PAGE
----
The defense witness list for the trial proved to be only slightly shorter than the prosecution’s. After opening arguments on Tuesday, the government called only two witnesses: House Jan. 6 select committee Chief Counsel Kristen Amerling and FBI Special agent Stephen Hart.
Amerling provided often dry, technical testimony about the logistical mechanics of the committee’s process for issuing subpoenas. She faced a smattering of defense questions about her career working for Democratic members of Congress and about her political donations. Amerling was also asked about her ties to a member of the prosecution team through a long-running book club.
Hart testified about posts on Bannon’s account on the social media site GETTR in which he appeared to be proudly touting his decision to defy the House subpoena. The FBI agent also discussed a meeting in which Costello unsuccessfully sought to persuade prosecutors not to bring criminal charges against Bannon.
Bannon, appeared cheerful for much of the morning, when he wasn’t transfixed by his phone. He sat quietly as his attorneys and prosecutors thrashed out legal issues in the case, including the impact of the House’s refusal to send Speaker Nancy Pelosi, Jan. 6 Committee Chair Bennie Thompson and other committee members to testify as defense witnesses.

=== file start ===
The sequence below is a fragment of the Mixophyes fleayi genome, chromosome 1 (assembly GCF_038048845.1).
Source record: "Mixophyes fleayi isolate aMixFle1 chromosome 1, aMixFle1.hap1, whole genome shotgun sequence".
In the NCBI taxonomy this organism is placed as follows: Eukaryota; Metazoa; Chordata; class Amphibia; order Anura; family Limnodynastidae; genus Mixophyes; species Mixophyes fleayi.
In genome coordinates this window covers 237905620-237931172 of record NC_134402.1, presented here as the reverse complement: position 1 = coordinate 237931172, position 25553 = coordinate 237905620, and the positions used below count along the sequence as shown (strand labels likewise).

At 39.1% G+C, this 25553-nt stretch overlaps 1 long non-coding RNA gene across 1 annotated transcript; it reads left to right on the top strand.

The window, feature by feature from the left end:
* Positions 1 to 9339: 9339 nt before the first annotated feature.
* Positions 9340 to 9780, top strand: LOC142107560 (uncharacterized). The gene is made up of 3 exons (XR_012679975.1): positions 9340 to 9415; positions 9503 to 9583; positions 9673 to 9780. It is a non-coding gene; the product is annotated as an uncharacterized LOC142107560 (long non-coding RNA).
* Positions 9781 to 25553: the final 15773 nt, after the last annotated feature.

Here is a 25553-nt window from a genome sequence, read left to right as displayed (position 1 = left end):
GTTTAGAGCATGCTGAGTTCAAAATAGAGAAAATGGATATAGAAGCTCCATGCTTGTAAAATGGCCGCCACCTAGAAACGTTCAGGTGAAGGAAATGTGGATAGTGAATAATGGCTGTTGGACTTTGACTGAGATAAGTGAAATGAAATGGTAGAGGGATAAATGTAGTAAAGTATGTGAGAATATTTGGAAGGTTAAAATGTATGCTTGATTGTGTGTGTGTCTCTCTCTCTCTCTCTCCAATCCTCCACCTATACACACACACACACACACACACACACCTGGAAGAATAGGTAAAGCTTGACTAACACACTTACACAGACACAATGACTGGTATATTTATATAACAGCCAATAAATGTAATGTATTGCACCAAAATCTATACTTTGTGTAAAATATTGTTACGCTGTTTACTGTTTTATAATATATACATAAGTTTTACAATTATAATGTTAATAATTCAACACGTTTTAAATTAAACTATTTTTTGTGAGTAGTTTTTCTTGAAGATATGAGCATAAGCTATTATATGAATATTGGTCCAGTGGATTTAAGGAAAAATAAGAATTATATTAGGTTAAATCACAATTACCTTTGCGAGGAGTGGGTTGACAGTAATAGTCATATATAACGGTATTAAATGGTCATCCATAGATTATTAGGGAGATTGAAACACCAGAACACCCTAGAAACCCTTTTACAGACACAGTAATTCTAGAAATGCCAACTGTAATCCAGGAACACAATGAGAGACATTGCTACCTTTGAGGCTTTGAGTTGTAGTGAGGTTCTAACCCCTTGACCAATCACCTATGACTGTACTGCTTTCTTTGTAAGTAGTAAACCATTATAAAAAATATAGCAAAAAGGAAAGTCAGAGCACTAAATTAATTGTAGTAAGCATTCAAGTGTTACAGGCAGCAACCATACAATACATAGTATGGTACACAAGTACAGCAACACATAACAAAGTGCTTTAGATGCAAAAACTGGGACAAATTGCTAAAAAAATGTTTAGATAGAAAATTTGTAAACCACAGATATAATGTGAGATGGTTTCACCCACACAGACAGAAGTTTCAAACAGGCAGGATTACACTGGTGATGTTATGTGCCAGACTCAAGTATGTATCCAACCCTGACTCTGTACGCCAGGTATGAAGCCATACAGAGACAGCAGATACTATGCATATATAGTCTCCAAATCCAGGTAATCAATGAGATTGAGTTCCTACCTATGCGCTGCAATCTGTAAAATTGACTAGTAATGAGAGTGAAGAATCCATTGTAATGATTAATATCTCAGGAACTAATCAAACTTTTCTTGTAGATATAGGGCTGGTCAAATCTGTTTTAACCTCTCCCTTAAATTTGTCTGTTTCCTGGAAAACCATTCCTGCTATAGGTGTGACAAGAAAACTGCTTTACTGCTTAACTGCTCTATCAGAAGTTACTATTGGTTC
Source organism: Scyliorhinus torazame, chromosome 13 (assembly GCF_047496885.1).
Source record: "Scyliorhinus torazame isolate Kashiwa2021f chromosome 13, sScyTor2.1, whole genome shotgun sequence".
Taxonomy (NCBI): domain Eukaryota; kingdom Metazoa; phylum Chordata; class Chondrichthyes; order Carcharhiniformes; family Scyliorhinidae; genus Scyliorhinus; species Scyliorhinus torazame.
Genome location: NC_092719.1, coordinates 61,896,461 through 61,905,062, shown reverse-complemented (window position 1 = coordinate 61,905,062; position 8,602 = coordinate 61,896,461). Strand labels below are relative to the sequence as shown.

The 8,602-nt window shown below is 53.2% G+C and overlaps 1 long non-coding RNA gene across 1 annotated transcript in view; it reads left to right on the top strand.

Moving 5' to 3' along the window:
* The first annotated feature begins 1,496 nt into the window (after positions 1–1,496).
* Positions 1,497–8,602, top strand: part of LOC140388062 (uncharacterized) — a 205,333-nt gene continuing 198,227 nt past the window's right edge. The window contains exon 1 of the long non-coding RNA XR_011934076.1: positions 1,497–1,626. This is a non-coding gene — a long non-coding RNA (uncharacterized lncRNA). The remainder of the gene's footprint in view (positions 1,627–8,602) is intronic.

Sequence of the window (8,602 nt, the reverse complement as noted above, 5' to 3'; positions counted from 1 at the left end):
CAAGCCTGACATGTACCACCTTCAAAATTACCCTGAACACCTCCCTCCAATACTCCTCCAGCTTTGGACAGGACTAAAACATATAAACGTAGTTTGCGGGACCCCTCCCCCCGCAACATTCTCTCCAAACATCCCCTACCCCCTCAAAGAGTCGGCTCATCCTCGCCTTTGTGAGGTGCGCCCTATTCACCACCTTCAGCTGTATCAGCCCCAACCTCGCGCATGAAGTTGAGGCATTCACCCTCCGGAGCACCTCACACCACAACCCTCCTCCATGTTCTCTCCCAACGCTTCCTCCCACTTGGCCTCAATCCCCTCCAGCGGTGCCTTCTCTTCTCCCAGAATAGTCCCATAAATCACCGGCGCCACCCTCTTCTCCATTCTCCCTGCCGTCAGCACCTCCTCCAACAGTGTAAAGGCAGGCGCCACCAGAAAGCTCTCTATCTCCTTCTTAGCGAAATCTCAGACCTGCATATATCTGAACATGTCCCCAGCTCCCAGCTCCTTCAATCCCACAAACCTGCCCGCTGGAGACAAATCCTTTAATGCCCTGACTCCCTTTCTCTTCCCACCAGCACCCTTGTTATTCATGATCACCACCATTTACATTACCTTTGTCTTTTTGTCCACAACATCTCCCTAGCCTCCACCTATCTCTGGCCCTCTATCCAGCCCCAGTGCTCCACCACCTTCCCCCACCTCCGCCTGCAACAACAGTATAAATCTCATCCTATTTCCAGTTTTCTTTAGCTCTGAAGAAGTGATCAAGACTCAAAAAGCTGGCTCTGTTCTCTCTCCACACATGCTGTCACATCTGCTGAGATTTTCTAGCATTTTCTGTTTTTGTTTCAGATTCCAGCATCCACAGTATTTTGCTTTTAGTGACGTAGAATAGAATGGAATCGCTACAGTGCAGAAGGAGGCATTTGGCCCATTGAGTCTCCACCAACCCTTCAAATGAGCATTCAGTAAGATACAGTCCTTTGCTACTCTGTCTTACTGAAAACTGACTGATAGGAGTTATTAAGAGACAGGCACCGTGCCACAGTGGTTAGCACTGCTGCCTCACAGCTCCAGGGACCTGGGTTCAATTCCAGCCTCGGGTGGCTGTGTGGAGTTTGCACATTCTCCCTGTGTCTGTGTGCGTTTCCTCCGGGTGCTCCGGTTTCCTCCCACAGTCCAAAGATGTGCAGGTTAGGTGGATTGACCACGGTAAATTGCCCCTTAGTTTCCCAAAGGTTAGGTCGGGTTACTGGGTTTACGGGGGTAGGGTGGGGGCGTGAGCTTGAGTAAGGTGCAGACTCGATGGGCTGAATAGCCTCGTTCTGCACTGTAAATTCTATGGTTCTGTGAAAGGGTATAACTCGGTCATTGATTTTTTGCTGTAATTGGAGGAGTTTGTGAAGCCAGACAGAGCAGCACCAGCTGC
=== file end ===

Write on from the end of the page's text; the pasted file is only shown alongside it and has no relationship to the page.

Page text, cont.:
“Our view is we’ve been badly stymied … based on the court’s rulings,” Schoen said, asking that the case be thrown out because the absence of the lawmakers as witnesses so undercut Bannon’s defense.
Nichols reiterated that he blocked Bannon’s advice-of-counsel and executive privilege defenses because he believed a 61-year-old appeals court precedent required that, but the judge made clear he thinks that precedent may be wrong.
“I was bound by D.C. Circuit precedent that I’m not even sure is right,” said the judge.
At another point Thursday, Bannon lawyer Evan Corcoran sought to persuade Nichols that the prosecution presented such a weak case that he should acquit Bannon without the issue ever reaching the jury.
“There was no evidence presented that the defendant is guilty. There was no evidence that a reasonable mind could find that Mr. Bannon has committed the crimes,” Corcoran said, before going on to question whether the government proved Thompson ever signed the subpoena and whether he had selected the deadlines on it.
One of the prosecutors on the case, Assistant U.S. Attorney Amanda Vaughn, seemed dismissive of the defense arguments. “The reason for the dates are irrelevant. The dates are on the subpoena,” she said.
Nichols said in an order Thursday afternoon that he planned to wait until after the jury’s verdict to rule on both the motion to throw out the case due to the lack of House member witnesses and for alleged insufficient proof by the prosecution. Both motions would be moot if Bannon is acquitted by the jury.
Bannon faces up to a year in prison on each of the two misdemeanor contempt charges at issue in the case: one for failing to testify and another for failing to deliver any of the documents the committee demanded.